A seventh mysterious death of a traveler occurred this week in Chiang Mai, Thailand, and little to no answers have been given for their causes. As reported in the New Zealand Herald yesterday, Canadian Bill Mah died after using the Downtown Inn facilities, including their swimming pool. The same hotel has also been linked to the deaths of an elderly British couple, a Thai tourist guide and 23-year-old New Zealand tourist.
The newspaper also reports that “[t]wo other women, who were not staying at the Inn, have also died in the city in similar circumstances within a month.” Today, it was reported that Thailand’s Department for Disease Control said it could not find any links between the deaths and have labeled them coincidental. However, the NZ Herald has learned that initial swab results of the 23-year-old victim indicated that she had contracted echovirus — a virus linked to unsanitary conditions.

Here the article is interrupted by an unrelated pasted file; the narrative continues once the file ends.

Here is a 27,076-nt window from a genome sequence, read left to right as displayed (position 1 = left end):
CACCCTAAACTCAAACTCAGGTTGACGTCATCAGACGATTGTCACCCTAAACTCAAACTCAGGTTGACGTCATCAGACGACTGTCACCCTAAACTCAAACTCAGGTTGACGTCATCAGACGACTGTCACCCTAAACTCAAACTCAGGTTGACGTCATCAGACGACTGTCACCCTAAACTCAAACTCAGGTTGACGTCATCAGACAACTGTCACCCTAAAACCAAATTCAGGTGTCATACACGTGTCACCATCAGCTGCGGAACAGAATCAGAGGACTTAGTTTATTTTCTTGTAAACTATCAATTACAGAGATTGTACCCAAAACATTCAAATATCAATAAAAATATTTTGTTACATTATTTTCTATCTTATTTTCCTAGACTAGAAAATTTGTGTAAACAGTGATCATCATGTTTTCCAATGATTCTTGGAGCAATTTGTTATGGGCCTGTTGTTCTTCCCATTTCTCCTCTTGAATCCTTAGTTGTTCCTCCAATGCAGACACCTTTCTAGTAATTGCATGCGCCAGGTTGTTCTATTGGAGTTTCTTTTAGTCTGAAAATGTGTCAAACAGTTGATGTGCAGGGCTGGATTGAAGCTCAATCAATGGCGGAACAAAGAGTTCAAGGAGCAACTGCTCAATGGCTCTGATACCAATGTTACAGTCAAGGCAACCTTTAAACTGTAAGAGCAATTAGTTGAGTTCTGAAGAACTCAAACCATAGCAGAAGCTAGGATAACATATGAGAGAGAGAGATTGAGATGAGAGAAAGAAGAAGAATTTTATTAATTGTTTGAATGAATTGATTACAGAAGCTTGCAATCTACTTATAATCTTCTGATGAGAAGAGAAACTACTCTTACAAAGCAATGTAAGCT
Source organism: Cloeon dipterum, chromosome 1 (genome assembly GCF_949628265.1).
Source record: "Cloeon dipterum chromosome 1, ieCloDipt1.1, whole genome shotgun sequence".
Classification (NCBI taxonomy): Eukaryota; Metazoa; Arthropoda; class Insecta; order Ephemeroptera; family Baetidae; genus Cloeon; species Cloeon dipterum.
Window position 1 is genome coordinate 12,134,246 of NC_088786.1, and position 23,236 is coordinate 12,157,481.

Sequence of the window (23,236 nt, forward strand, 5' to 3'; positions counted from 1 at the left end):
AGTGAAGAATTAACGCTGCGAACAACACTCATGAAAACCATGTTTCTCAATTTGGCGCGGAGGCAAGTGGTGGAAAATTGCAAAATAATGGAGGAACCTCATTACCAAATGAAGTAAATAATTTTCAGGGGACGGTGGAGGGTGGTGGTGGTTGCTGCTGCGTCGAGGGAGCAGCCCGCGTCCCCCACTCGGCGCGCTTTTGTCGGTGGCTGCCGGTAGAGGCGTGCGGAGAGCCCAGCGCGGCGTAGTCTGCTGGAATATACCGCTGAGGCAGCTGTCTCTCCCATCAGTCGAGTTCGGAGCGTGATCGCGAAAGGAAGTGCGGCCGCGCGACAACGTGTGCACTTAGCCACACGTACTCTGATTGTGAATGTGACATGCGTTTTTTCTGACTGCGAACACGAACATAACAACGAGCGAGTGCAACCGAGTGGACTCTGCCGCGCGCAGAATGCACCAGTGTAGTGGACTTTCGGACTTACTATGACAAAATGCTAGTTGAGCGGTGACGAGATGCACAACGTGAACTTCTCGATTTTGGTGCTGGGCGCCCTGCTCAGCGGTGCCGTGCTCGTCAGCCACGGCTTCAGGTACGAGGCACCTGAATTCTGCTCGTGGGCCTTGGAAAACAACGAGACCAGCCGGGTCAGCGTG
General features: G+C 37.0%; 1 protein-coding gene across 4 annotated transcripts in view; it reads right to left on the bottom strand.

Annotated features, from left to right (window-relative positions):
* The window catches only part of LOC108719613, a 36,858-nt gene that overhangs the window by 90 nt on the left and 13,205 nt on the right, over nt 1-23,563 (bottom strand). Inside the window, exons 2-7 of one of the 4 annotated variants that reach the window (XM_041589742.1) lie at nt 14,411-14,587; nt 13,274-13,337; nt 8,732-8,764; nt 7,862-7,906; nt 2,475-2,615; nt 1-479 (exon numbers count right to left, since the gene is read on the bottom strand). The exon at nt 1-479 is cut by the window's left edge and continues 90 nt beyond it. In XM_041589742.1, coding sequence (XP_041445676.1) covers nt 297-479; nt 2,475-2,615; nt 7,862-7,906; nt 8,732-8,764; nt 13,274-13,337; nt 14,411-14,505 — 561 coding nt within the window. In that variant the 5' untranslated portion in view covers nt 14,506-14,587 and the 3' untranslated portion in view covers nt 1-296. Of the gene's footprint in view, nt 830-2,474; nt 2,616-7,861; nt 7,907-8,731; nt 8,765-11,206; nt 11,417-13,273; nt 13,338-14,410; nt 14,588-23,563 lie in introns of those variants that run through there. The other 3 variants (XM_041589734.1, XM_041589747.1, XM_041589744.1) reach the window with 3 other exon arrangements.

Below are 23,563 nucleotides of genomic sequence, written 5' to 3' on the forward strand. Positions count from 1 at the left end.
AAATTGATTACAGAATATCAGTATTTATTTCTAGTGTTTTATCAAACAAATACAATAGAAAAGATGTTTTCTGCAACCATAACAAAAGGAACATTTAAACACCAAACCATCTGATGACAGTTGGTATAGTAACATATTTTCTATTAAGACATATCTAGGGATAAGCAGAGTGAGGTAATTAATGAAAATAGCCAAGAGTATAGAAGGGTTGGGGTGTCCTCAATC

According to our source in Chiang Mai, who has asked not be identified for various reasons, another theory that has been raised by those living in the city is one that involved the re-occurrence of vendors selling puffer fish — parts of which can cause sudden death — disguised as salmon, as was the case in 2007 when 15 deaths were linked to the deadly food.
Others suspect that unsanitary conditions at the hotel, perhaps linked to the water filtration system at the hotel’s pool, may be the cause of the deaths. The Downtown Inn is owned by an influential Thai family, and the mayor of the city is related to the owner, thus fueling allegations that the government is not fully investigating the deaths and perhaps protecting the hotel from responsibility.
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